Page 4 of 5
by Mira Kamdar
How Market-driven Solutions Can Help
If India is truly to benefit from its
unique position in the global information technology boom,
it must grow beyond being primarily a source of highly skilled workers able
to sell their services at deeply discounted rates into being one of the
largest potential markets for information technology related products and
services in the world. India remains a country where there are only 0.21
personal computers and 1.86 telephones for every 100 people. But then 71
percent of India’s people do not have access to basic sanitation.
Under these circumstances, simply
dropping a computer into a remote village will do nothing
to help India’s poor. At the same time, the market status quo is perfectly
capable of continuing to churn out internet millionaires in Hyderabad while
villagers fifty miles away have no toilets or running water. Fortunately,
new initiatives that make creative use of digital technologies to meet
practical development needs, and that offer market-friendly incentives for
doing so, are possible.
Consider the following scenarios:
a farmer in one of India’s poorest states, Madhya Pradesh, used to
have to accept whatever
price a local middleman would pay for his grain because he had
knowledge of current
market prices. His family barely eeked out a living. Their lives had
not improved in several
generations. As if that wasn’t bad enough, the local patwari,
or land records man, was
threatening to take away their land, claiming it really belonged to
a neighboring landowner.
Thanks to a scheme introduced by the government of central Madhya
Pradesh, Bhaiji was able to get a
copy of his title to his land from the local intranet center
for an affordable 5 rupees. He is
also now able to check grain prices on the current market
and negotiate fair prices for his grain. His family is now secure on
their land and confident
of their ability to hold onto their livelihood.
Banu is a widow who used to have no source of income to feed herself
or her five children.
Like most women in her village, she is illiterate. Like most widows,
there is an insuperable
stigma against her remarrying. She lives in a remote village with no
telephone. A representative of the
Grameen Bank, well known for its micro-lending schemes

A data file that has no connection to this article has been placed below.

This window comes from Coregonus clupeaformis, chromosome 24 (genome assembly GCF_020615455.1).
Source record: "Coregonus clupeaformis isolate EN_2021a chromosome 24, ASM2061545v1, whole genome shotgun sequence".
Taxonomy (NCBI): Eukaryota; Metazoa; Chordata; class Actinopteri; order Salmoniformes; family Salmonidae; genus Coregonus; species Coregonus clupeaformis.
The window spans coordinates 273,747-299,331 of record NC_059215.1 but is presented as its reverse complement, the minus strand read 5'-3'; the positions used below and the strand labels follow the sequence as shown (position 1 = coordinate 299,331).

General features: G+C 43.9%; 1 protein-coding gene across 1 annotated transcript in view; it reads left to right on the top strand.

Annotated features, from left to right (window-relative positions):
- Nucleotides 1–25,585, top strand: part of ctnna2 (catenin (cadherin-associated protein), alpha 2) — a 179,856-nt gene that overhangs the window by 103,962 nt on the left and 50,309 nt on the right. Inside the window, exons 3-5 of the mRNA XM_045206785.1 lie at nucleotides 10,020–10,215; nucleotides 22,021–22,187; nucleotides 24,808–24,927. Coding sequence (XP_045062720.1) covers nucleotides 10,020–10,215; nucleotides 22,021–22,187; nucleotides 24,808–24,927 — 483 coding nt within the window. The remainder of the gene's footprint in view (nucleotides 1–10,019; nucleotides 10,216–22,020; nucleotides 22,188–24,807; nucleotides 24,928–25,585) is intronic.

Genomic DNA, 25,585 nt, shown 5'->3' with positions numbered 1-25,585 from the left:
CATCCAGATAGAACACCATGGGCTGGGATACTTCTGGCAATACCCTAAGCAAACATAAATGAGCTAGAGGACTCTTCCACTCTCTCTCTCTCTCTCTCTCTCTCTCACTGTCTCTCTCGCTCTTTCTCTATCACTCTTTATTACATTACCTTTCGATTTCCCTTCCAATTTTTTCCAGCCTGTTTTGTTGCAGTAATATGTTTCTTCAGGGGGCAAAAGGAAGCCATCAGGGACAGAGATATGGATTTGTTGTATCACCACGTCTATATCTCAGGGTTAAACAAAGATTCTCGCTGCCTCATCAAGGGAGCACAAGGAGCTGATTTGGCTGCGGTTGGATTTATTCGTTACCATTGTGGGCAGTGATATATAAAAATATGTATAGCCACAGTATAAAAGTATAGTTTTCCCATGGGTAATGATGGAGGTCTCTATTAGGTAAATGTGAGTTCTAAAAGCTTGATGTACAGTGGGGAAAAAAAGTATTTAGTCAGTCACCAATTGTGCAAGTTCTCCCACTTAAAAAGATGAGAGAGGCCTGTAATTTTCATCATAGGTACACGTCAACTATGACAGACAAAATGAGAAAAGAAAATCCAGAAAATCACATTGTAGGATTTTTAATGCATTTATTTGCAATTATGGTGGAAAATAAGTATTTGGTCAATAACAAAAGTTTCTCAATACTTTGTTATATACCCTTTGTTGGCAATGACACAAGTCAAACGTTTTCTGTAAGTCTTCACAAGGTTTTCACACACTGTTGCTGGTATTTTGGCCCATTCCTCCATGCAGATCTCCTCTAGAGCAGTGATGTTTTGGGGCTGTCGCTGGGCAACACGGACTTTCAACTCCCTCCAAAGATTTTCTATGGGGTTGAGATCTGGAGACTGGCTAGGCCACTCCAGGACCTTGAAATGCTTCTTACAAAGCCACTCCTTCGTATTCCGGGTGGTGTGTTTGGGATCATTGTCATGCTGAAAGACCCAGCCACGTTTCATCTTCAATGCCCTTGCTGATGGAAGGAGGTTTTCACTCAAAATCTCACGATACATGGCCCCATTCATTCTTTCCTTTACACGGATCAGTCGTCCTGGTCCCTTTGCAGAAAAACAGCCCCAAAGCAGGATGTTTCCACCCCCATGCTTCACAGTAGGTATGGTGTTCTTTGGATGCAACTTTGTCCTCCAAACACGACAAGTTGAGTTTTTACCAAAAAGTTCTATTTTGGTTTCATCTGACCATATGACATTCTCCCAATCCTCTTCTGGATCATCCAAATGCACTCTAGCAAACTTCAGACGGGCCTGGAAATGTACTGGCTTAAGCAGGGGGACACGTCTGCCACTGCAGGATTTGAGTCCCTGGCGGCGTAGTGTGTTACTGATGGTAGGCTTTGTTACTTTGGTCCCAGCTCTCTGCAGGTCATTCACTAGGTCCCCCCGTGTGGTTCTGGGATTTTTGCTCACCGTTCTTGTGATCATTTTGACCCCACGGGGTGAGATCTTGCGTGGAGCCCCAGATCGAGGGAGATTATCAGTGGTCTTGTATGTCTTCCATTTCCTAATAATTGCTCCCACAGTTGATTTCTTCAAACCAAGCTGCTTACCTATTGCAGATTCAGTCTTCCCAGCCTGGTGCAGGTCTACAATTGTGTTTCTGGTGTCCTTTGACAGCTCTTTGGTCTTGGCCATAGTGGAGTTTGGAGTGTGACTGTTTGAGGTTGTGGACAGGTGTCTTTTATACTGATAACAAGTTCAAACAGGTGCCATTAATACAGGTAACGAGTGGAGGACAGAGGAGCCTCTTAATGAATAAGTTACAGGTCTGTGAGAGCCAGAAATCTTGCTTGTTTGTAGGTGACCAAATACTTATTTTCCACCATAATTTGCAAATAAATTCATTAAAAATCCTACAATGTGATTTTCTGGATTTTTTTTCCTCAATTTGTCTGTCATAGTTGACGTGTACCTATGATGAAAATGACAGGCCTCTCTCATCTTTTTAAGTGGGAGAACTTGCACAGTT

to the poor in Bangladesh, especially to poor women, approached her
with a proposal: They
would give her a cellular phone on loan. She could use it to charge
her fellow villagers for
calls, repay the cost of the phone, and keep the balance. Now Shah
Banu has a reliable source of income
for herself and her children, and she has become a respected
and singularly important person in her village.
Gujarat milk cooperative system is well established. Producers bring
their milk to a central
collection point where it is measured and its butterfat content
evaluated. Volume was
easily determined. Butterfat content was less easily determined, and
producers complained they
were being cheated by fraudulent assessments. Moreover, they were
not paid until the
butterfat assessments were made, a lengthy process, and often had to
wait for long periods
without knowing exactly how much they would be paid. Then,
computer-based assessment equipment
was introduced allowing the milk’s butterfat content
to be accurately assessed on the spot. The corrupt middlemen were
eliminated, and the
producers were issued a payment chit within a few minutes of
delivering their milk.
many pregnant women in Dharavi, Mumbai’s biggest slum, Shalini
suffers from anemia.
Her meager diet is simply too low in iron. Shalini is now getting
iron supplements thanks to
a UNICEF program supported by WebMD. Outreach medical workers
at Mumbai’s Sion Hospital are tracking Shalini’s and others’
response to the iron supplements
program for WebMD’s internet service linking health care workers
across the digital divide.
They are also able to access data from similar efforts to improve
maternal health around the world, and
integrate it into their own local initiative.
12 years old, lives in one of Delhi’s worse slums. He attended
school up to third grade, then dropped out
to help his family eek out a living collecting and selling recyclable
plastic discards. His father is in poor health, and may soon have to
give up his job driving a three-wheeler
rickshaw in the far suburbs. His mother died soon after the birth
of Hari’s 2-year-old sister. If his father has to stop working,
there is no way Hari can provide for the
family. Luckily, Raj Shah, a successful software engineer settled in
Austin, Texas, has started a computer programming
training school in Hari’s slum, using donated
used computers from American companies upgrading their systems. Hari
has enrolled in the school, where he
receives free training and a hot lunch every day. He is also
learning English, and improving his reading and writing in Hindi as
well. His new skills will be in high
demand in India’s booming information technology sector.
village of Kizhur in India’s southern state of Tamil Nadu is home
to a community of weavers going back untold generations. Their
traditional product is handwoven lungis, the traditional male
garment of South India. In recent years, as wearing trousers has
become more popular, it has become more and more difficult for the
weavers to sell their cloth. Then they were approached by a
representative of PEOPLink, an internet e-commerce initiative that
links producers around the world directly to market, about supplying
a nearby sewing cooperative with their handwoven cotton cloth for
making placemats, napkins and tablecloths for sale on the internet.
The sewing cooperative is doing a brisk business on PEOPLink’s web
site and needs more cloth to keep production up with increasing
demand. A deal was struck, and the weavers of Kizhur are now able to
sell as much cloth as they can produce.
© 2000 - 2001 [the-south-asian.com]. Intellectual Property. All rights reserved.